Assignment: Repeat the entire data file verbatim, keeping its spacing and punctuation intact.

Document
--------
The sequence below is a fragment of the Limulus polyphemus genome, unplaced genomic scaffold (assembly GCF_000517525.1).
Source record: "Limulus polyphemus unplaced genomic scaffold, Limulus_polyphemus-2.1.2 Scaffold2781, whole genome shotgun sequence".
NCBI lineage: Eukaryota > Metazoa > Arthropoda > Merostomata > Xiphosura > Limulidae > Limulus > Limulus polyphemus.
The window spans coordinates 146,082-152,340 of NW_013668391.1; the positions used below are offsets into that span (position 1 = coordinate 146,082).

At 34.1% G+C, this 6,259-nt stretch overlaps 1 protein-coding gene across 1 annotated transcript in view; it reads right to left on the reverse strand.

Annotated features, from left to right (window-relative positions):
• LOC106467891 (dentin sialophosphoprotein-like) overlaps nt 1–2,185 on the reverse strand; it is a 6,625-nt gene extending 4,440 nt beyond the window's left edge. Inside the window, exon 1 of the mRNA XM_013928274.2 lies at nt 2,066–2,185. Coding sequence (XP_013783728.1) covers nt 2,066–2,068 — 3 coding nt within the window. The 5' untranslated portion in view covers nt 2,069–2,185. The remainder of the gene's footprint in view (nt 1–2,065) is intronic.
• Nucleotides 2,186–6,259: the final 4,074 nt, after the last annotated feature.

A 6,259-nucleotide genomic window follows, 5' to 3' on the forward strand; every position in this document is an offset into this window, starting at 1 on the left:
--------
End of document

The sequence below is a fragment of the Limulus polyphemus genome, unplaced genomic scaffold (assembly GCF_000517525.1).
Source record: "Limulus polyphemus unplaced genomic scaffold, Limulus_polyphemus-2.1.2 Scaffold2781, whole genome shotgun sequence".
NCBI lineage: Eukaryota > Metazoa > Arthropoda > Merostomata > Xiphosura > Limulidae > Limulus > Limulus polyphemus.
The window spans coordinates 146,082-152,340 of NW_013668391.1; the positions used below are offsets into that span (position 1 = coordinate 146,082).

At 34.1% G+C, this 6,259-nt stretch overlaps 1 protein-coding gene across 1 annotated transcript in view; it reads right to left on the reverse strand.

Annotated features, from left to right (window-relative positions):
• LOC106467891 (dentin sialophosphoprotein-like) overlaps nt 1–2,185 on the reverse strand; it is a 6,625-nt gene extending 4,440 nt beyond the window's left edge. Inside the window, exon 1 of the mRNA XM_013928274.2 lies at nt 2,066–2,185. Coding sequence (XP_013783728.1) covers nt 2,066–2,068 — 3 coding nt within the window. The 5' untranslated portion in view covers nt 2,069–2,185. The remainder of the gene's footprint in view (nt 1–2,065) is intronic.
• Nucleotides 2,186–6,259: the final 4,074 nt, after the last annotated feature.

A 6,259-nucleotide genomic window follows, 5' to 3' on the forward strand; every position in this document is an offset into this window, starting at 1 on the left: